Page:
Monday, July 2, 2012

No photos, please

Me taking a photo of an antique mirror in a shop window
 Tourists love to take photos, myself included. So many tourists take photos in Venice that it almost seems as though every tourist's photo album should be full of pictures of other tourists taking pictures of them.


We've seen some amazing sights, including stunning works of art, impeccably preserved historical artifacts, and incredible workmanship that I can't show you because photos were not allowed. Some places are sacred sites, and the taking of photos would be an offense. Works of art and craft are the property of artists, and photographing them is tantamount to theft of intellectual property or copyright violation. In other situations, people with cameras can be disruptive, rude and unpleasant, so shop owners or proprietors forbid photos.

A man taking a photo of himself on the Rialto Bridge.
Now, one can argue whether in today's age of cheap, digital cameras, such prohibitions are really warranted. And, indeed, many places that once forbade cameras now permit them - the Musee D'Orsay in Paris was full of photo-snapping art lovers when we were last there. If one really admires a painting and wants to learn more about it, what better way than to have a record of it, both the work itself and a shot of the information plaque?

But even so - when there is a sign saying "no photos" it's only polite to obey. And when it's uncertain, one should ask. "May I take a photo, please?" Most of the time, people say yes, but if they say "No," put the camera away.

Exterior, Santa Maria Gloriosa dei Frari
Today we toured a famous Venetian church that is home to some truly stunning works of Byzantine, Gothic, and Renaissance art. the Santa Maria Gloriosa dei Frari. I longed to take a photo of Titian's "Pesaro Madonna" - but I didn't - there were many signs posted forbidding cameras. Instead, here's a picture of it from Wikipedia, in the public domain.

Even so, while I stood there looking at it, I noticed there was a man with a camera crouched down by the steps leading to the high altar, snapping away.

Later, we visited a shop where handmade carnival masques were made. There were prominent signs saying "Please do not take photos inside the shop." While we chatted with the owner, two young girls came in, huge cameras around their necks, and while the owner's back was turned, they got off a few shots.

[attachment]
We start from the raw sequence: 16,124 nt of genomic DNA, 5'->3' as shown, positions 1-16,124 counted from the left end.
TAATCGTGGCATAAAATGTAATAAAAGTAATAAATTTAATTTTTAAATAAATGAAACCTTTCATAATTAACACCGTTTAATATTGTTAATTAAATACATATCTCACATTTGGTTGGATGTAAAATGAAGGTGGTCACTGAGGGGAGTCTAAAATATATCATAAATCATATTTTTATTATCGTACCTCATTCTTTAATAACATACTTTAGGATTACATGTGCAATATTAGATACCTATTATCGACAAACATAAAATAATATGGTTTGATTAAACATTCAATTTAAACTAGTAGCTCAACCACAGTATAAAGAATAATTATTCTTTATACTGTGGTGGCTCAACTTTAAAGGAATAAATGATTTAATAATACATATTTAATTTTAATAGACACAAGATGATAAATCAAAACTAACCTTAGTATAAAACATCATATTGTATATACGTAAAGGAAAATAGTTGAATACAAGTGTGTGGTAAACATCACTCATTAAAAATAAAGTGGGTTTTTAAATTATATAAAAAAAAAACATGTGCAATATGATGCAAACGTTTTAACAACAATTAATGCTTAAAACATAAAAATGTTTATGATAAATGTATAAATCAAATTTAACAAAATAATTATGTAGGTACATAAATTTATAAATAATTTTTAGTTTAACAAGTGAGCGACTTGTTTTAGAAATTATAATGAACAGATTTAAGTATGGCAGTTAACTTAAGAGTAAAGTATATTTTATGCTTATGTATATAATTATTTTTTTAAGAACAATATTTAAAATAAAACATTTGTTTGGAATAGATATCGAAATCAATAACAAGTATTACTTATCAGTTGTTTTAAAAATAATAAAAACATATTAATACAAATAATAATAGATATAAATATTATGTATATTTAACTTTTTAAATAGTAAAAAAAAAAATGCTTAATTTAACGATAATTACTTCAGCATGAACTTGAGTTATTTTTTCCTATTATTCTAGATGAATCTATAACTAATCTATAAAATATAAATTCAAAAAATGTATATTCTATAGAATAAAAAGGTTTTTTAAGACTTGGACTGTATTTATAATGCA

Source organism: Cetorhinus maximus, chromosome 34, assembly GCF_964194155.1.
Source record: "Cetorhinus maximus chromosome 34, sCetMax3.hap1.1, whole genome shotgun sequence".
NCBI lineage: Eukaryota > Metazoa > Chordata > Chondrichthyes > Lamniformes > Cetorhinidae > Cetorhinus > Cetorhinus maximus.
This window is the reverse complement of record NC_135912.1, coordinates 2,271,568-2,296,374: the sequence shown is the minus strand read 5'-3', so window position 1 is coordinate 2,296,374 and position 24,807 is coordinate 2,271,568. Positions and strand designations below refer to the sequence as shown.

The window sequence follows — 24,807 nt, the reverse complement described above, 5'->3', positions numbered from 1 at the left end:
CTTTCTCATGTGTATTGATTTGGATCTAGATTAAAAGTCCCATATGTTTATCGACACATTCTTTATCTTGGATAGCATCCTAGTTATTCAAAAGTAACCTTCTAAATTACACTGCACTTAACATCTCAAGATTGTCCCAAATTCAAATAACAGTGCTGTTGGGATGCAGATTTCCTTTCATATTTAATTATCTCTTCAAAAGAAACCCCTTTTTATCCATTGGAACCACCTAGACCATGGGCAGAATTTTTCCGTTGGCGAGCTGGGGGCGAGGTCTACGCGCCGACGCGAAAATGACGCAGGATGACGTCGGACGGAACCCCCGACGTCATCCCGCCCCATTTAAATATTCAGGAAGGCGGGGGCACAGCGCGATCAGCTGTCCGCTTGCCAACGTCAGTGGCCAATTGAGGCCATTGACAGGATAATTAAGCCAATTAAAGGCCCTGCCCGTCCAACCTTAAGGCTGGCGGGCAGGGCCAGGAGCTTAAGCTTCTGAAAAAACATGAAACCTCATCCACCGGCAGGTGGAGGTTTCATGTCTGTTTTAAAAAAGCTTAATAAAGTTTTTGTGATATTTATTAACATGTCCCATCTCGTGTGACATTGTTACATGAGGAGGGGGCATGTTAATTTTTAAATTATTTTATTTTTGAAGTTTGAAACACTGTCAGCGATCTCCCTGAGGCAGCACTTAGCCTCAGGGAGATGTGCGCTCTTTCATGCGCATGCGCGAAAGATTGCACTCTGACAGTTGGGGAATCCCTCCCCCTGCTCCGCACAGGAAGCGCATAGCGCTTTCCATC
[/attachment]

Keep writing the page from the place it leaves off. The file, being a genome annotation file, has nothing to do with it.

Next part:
We walked further down the calle, and in another masque shop, we encountered the same girls. This time, the shop's owner sharply rebuked them for taking pictures.

Yet.....at the Museo Palazzo Mocenigo, in a tiny passage between two of the stunning rooms with their magnificent painted ceilings, there is a 17th century painting of a small dog, a black-and-white terrier mutt with a crazy toothy grin. I longed to photograph it. There were no guards and no other visitors there, and I could have slipped my camera out of my bag, snapped a shot and no one would have been the wiser.

I didn't do it.

But since then, I have done an internet search for an officially sanctioned image of the dog painting, and I can't find one.

What do you think? What would you have done? Would it have been harmless for me to do it? What do you think of taking photos, of rules against photos, and of people who break those rules?

7 comments:

M. Bouffant said...

I don't get the copyright/intellectual property worry. Am I going to take a (probably crummy) picture of a work & then sell it to someone who otherwise would have bought the/an original from the artist?

I can understand that the masque shop proprietor may not want competitors getting pictures & beating him to market w/ a knock-off, but what's the deal w/ a 17th century painting being so precious, other than the possible damage from constant flashes, in which case a "No Flash Photography" sign seems more appropriate.

ifthethunderdontgetya™³²®© said...

What would you have done?

If I have the camera with me (and I always do), I'm taking pictures.
~

Anonymous said...

I believe you did the right thing. But then, I am a big, uptight law-abiding chicken, so what do I know?
Loving your posts on Venice.

ALBUG

Ilyanna said...

If there's any sort of a gift shop I always try and buy a postcard of whatever it was I loved most. That supports the owner/caretaker, and the postcard is invariably better quality than any picture I might take.

M. Bouffant said...

Good idea. A total nerd (me) would even mail it home from there, so you'd have a stamp & postmark as well. At least while there's still snail mail.

Alexia said...

In most museums/art galleries I have been in, the issue is with fleashes harming the paint/fabric etc. In many places you are allowed to take photos without the flash.
In cathedrals and churches, it might also possibly be about respect...

I'm like you, Aunt Snow - I obey the rules. It's their country, after all. I have found that one is more likely to run up against the 'NO PHOTOS' thing in Italy than in Greece, say, or Spain or Turkey.

Karen (formerly kcinnova) said...

Like you, I obey the signs... but still long for the photo. As Ilyanna noted, a postcard is often a good compromise. However, with that portrait of the pup... huge temptation!
And as Alexia and M. Bouffant pointed out, "no flash photography" was the big concern. In these days of digital photography, I have a harder time seeing the sense of some of the law.

When I have photographed inside cathedrals and churches (where allowed), I have tried to stay as unobtrusive as possible, and if a worship service was in progress, I wait until they worshipers are dismissed.

Perhaps the stringent laws are due to the lack of common sense of so many people today?